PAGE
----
Even though many investors see them as being both risky and extremely complicated, options can play an important role in a well-rounded investment portfolio. But in order to trade options successfully, you need to have a firm grasp of what makes certain stocks more attractive for options plays -- and which don't justify the risk involved.

Think from the sell side
For many investors, options are all about making a big score. Because you can buy options for much less than you'd pay for the same number of shares, buying options can help you gain a lot of leverage in your investing. If you pick the right option on the right stock, investing with options can give you gains that are tens or even hundreds of times bigger than what you'd earn simply by buying shares of stock. On the other hand, it's easy -- and even common -- for buyers of options to lose every penny of their investment.

But there's another, much different way to use options to enhance your overall investing strategy. By selling options, you accept an immediate payment in exchange for taking on the obligation to buy or sell shares in the future. As the options experts at Motley Fool Pro frequently discuss, sometimes that obligation is something you'd want to take on anyway -- and so what you receive for selling the option is just icing on the cake.

And when it comes to icing, my daughter has taught me a valuable lesson: There's no such thing as too much.

Why options are different
What you'll find, though, is that the amount you'll receive for selling options differs greatly from stock to stock. For instance, take a look at the current prices for call options on these stocks:


Recent Price

Call Option

Option Price

Option Price as %
of Stock Price



Feb. $125



American Express (NYSE:AXP)


Feb. $38



Las Vegas Sands (NYSE:LVS)


Feb. $16



Coca-Cola (NYSE:KO)


Feb. $55



Johnson & Johnson (NYSE:JNJ)


Feb. $65



ExxonMobil (NYSE:XOM)


Feb. $65





Feb. $26



Source: Yahoo! Finance. As of Jan. 25 close.

Even though each of these call options expires next month and has a strike price that's pretty close to the current share price, there's a big disparity among what you'll get for selling options on various stocks.

Moreover, the difference isn't solely related to the range of share prices. You'd expect options on a $100-plus stock like IBM to be more costly than those on lower-priced shares like Las Vegas Sands. But as you can see, even on a percentage basis, there's a wide range.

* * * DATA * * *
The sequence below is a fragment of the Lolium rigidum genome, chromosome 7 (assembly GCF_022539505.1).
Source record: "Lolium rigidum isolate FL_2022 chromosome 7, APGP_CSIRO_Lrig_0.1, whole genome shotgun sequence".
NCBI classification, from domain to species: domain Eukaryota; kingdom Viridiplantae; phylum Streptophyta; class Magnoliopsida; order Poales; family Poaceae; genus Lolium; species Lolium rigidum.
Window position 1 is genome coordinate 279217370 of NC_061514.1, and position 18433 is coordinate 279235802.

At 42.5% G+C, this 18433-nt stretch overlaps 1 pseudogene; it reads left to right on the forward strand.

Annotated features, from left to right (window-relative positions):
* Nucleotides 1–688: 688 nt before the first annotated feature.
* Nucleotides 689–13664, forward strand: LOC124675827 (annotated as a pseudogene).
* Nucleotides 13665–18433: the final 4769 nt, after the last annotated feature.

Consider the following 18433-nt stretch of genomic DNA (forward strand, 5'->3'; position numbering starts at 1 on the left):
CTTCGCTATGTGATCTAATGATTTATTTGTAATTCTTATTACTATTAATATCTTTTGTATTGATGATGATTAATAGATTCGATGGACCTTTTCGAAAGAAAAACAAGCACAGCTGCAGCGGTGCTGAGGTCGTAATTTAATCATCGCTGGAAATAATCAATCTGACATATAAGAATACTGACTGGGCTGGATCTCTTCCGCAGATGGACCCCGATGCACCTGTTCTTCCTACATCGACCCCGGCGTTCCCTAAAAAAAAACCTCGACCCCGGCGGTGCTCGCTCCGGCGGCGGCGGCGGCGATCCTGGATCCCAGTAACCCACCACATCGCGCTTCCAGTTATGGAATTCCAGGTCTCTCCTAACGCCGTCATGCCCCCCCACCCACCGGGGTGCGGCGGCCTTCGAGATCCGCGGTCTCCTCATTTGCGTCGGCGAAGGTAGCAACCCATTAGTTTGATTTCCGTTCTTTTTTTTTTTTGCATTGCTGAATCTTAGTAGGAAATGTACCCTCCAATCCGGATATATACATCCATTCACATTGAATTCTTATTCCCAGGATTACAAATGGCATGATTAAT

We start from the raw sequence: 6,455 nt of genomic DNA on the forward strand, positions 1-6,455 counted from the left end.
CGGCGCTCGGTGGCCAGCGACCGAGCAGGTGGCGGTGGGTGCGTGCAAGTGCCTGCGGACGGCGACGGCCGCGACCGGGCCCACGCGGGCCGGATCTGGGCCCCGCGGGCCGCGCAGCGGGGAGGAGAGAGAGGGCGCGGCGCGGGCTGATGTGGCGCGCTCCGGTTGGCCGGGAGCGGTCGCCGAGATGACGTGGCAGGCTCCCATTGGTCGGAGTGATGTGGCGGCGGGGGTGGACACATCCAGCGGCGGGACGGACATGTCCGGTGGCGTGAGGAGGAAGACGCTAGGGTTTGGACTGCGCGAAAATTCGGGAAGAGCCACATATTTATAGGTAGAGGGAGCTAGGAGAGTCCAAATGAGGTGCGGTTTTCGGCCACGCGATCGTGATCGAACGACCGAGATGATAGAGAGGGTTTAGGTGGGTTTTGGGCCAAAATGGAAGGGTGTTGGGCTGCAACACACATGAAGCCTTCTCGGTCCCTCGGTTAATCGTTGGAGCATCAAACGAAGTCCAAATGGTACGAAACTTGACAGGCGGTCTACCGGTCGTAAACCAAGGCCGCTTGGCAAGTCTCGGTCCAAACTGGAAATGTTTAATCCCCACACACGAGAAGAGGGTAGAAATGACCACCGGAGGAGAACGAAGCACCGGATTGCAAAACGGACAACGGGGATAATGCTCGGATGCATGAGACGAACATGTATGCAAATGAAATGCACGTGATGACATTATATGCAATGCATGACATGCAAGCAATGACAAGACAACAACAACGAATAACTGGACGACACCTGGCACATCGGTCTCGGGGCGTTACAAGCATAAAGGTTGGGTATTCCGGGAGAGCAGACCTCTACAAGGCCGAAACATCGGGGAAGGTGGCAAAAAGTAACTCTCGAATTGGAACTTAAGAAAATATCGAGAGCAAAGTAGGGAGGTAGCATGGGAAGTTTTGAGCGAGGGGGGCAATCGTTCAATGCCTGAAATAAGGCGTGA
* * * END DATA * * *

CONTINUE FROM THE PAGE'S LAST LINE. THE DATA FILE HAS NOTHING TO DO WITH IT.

Volatility and you
The key component to understanding option pricing is volatility. At its core, an option's value comes largely from the volatility of the underlying stock. Think about it: If a stock had no volatility at all and simply traded flat all the time, then options wouldn't serve any purpose. Investors would know with certainty the value of the stock, and so an option's value would be completely based on the difference between the option's strike price and the market price of the shares.

On the other hand, highly volatile stocks make options more valuable. Think about it: A stock like Dollar Thrifty Group that can jump 4,000% in a single year has a much greater potential to make option buyers rich than more stable stocks like Johnson & Johnson. So investors will pay more for options on volatile stocks -- and if you're willing to take on that risk by selling them, you'll make proportionally more when things go your way.

Don't get burned
Of course, that volatility works both ways: You'll get a bigger premium up front, but if the trade goes against you, options on more volatile stocks can create bigger losses for you as well. Even if you use a conservative strategy like selling covered calls, you may miss out on a big potential gain if your shares get called away.

Still, options are definitely worth a closer look, especially if you don't fully understand them. If you want to know even more about how options tick, you'll want to learn from the best. And your timing couldn't be better, because right now, our Motley Fool Pro team is opening its doors with a limited-time offer. To find out all about it, just put your e-mail address in the box below.

Fool contributor Dan Caplinger likes to keep all his options open. He doesn't own shares of the companies mentioned in this article. American Express and Coca-Cola are Motley Fool Inside Value recommendations. Johnson & Johnson and Coca-Cola are Motley Fool Income Investor selections. Try any of our Foolish newsletters today, free for 30 days. The Fool's disclosure policy is stricter than a ruler-wielding teacher.